For the longest time, I knew in the back of my mind that my basement room violated fire code. I had some readers ask about creating a makeshift bedroom such as converting a garage or attic to living space to rent out or live in so they can rent out the room they’re living in.
In a perfect world, the room you’re renting out shouldn’t violate the fire code.
I lived in my basement room for the longest time with a feeling that it wasn’t fully code compliant. I recently did some code research and determined that my basement room violates the NFPA 101 Life Safety Code section for alternative means of egress. Specifically the code states:
Secondary Means of Escape. The secondary means of escape, other than an existing approved means of escape, shall be one of the means specified in 184.108.40.206.1 through 220.127.116.11.4.
18.104.22.168.3 it shall be an outside window or door operable from the inside without tools, keys, or special effort and shall provide a clear opening not less than 5.7 square feet. The width shall not be less than 20 inches and the height shall not be less than 24 inches. The bottom of the opening shall be not more than 44 inches above the floor.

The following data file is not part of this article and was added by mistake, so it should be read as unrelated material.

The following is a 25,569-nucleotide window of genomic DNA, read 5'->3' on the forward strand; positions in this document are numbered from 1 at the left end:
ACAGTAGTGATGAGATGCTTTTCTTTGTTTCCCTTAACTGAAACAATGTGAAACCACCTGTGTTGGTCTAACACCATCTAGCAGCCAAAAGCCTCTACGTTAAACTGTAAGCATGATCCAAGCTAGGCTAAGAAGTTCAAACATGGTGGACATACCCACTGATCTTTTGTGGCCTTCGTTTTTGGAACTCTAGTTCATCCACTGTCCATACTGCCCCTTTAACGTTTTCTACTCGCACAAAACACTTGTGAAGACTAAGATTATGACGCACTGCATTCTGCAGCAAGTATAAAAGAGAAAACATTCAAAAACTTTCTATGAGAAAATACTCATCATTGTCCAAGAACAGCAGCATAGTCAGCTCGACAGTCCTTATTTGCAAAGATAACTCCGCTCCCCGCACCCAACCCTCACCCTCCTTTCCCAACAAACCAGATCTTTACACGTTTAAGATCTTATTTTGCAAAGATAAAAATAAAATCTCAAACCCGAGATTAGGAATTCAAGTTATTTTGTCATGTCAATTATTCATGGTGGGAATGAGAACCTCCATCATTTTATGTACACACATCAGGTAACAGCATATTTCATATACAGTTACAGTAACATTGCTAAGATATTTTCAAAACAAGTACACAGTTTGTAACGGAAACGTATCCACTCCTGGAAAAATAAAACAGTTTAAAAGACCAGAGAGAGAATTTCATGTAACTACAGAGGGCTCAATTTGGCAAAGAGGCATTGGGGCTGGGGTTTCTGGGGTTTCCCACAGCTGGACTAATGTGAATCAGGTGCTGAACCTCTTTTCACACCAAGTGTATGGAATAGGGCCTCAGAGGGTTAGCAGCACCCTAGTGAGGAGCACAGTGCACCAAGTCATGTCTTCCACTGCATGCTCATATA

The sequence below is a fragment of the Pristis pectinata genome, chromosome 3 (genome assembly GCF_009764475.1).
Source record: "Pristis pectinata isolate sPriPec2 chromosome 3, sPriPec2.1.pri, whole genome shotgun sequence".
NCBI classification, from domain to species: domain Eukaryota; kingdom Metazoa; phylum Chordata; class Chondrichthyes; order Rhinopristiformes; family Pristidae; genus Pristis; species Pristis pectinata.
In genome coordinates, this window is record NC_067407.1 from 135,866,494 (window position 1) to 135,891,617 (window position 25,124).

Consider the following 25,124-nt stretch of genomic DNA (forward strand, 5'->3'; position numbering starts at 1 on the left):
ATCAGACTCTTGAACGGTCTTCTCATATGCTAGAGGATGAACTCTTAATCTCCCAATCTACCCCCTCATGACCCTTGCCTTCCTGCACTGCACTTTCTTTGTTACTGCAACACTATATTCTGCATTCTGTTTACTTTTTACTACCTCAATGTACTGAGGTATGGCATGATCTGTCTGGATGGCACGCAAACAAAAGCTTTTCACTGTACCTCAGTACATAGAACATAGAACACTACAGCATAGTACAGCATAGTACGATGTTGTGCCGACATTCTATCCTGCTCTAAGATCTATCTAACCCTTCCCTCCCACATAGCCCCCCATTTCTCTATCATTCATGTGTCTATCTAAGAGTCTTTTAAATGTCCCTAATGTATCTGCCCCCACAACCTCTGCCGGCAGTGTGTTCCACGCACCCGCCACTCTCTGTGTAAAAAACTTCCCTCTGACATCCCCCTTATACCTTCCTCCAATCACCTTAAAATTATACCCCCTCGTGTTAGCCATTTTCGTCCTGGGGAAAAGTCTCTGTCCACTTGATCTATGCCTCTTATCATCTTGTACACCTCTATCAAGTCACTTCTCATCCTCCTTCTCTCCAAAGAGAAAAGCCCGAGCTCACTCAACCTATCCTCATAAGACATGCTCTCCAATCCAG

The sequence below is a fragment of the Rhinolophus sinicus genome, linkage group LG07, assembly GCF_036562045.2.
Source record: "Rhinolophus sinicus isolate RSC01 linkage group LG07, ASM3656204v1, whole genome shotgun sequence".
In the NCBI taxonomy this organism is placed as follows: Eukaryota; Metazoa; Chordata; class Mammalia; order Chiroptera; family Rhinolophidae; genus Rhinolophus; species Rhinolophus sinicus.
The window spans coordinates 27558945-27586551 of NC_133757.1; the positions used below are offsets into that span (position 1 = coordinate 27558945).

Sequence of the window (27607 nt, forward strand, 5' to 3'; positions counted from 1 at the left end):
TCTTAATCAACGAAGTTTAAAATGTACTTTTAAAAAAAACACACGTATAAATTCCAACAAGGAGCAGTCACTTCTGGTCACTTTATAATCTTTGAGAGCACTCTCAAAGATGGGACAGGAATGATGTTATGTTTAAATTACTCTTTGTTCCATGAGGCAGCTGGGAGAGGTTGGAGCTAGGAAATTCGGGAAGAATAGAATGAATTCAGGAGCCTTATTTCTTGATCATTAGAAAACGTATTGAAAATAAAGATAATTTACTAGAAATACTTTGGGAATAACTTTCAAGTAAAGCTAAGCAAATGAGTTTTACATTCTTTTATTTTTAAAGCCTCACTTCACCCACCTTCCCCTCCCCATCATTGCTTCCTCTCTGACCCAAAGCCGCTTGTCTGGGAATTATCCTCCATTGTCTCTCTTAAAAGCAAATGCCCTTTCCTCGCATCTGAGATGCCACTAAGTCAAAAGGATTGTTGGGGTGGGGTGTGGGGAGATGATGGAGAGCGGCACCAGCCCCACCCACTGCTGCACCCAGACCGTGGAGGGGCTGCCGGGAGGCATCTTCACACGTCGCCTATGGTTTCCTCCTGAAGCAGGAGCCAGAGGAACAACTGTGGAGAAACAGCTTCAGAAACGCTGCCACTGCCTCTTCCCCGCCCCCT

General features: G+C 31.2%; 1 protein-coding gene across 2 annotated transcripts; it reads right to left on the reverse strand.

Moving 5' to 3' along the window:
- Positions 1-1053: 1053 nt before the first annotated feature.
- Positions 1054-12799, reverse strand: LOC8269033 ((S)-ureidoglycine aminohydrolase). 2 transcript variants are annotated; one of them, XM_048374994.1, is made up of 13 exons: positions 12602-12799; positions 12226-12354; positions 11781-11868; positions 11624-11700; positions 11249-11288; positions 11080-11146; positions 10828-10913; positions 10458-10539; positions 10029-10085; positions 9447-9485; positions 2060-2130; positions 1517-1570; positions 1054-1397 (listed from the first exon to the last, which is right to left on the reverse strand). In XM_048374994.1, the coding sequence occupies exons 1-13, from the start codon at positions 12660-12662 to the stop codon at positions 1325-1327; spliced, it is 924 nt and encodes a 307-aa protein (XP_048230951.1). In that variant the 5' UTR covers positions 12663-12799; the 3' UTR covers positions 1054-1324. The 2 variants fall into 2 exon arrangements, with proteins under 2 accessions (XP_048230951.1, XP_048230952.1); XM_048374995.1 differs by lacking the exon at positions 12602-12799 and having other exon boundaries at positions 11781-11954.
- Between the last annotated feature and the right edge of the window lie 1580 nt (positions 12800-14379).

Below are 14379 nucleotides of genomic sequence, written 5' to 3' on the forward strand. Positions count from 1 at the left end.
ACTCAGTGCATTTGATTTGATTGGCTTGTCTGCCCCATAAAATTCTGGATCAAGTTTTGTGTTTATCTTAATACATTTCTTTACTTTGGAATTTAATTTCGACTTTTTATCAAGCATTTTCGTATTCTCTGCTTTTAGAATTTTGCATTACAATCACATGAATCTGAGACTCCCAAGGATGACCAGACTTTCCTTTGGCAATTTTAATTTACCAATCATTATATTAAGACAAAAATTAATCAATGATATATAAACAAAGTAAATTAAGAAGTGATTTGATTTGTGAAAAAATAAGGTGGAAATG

Since my basement room doesn’t have a bulkhead door leading to the outside, the only secondary means of escape is window. However, the window is more than 44 inches above the floor.
Where as most bedrooms have a door and a window that meets the aforementioned requirements. An attic space may have a window providing a secondary means of escape, but it also poses an additional requirement of a fire escape if the living space is too high from the ground floor.
Since I was living in the basement and knowingly living on the edge for violating fire code, I assumed full responsibility for any evasive actions that might be needed in a fire emergency.
To be code compliant, I would need to install a bulkhead door, but that’s not going to happen as it involves foundation work. When I’m renting out this basement room to a roommate, I’ll need to disclose that and make them agree to a waiver that the basement room lacks a secondary egress. In the event of an emergency evacuation, the only reasonably means of egress is through the only door. It will be handy to have a fire extinguisher in the basement to contain any small fires if it comes to that.
Lastly, what I quoted is one small excerpt from the NFPA 101 that pertains to my basement room. The code covers nearly all variations of arrangements of habitable space, you’ll have to do some research just to be sure the room you’re renting out is compliant with code.
Photo Credit: Bob M